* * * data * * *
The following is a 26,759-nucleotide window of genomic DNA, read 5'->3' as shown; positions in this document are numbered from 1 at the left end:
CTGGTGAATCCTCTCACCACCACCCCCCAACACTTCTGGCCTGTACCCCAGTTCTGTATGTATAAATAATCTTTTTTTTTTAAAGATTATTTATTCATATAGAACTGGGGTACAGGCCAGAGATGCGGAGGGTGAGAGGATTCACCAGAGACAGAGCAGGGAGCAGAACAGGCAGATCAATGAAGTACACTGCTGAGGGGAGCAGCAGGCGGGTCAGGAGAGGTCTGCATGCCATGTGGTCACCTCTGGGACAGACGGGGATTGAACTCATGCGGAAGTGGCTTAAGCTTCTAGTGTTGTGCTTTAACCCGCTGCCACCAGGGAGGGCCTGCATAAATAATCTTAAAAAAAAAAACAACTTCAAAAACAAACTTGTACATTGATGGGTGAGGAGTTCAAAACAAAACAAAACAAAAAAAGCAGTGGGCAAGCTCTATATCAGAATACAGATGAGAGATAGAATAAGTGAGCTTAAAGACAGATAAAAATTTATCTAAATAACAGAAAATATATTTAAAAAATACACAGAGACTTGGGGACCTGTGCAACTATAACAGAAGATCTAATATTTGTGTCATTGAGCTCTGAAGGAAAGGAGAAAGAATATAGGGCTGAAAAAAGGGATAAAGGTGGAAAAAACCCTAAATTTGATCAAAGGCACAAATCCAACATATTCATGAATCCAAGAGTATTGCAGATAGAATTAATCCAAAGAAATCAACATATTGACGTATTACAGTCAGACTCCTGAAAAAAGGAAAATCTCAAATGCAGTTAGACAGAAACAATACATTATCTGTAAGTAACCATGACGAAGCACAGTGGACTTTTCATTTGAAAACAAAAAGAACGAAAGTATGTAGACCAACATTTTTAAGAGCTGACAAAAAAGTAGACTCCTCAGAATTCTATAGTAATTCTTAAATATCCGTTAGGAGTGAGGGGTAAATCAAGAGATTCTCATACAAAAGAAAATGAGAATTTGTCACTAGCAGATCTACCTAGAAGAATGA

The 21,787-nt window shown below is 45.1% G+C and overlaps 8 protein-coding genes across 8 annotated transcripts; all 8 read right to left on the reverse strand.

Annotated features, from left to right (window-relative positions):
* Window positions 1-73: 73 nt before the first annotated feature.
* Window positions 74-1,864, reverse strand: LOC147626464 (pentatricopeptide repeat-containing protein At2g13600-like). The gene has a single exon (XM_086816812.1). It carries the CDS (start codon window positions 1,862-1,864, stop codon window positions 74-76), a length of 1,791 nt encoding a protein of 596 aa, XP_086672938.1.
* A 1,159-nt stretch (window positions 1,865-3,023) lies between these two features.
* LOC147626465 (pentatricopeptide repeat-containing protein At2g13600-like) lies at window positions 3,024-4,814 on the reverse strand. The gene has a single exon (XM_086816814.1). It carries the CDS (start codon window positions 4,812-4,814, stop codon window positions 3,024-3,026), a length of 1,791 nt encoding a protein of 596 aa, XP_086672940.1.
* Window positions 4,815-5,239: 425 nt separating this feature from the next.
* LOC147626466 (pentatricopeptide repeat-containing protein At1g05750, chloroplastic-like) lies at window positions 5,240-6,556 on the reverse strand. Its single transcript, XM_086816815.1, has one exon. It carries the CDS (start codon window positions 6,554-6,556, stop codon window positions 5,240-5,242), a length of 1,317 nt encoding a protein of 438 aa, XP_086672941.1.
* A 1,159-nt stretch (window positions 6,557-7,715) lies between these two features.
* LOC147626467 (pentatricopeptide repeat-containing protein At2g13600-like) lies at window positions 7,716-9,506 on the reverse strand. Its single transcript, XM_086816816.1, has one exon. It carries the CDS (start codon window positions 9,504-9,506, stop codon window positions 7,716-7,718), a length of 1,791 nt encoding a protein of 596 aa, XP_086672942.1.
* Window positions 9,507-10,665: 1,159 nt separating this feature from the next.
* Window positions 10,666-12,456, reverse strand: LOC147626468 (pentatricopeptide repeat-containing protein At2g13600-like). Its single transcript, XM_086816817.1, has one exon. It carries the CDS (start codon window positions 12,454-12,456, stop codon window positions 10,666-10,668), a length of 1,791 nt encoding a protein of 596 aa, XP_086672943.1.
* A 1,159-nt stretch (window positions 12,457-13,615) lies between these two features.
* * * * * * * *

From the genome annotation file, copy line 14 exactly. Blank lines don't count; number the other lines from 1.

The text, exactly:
* Window positions 10,666-12,456, reverse strand: LOC147626468 (pentatricopeptide repeat-containing protein At2g13600-like). Its single transcript, XM_086816817.1, has one exon. It carries the CDS (start codon window positions 12,454-12,456, stop codon window positions 10,666-10,668), a length of 1,791 nt encoding a protein of 596 aa, XP_086672943.1.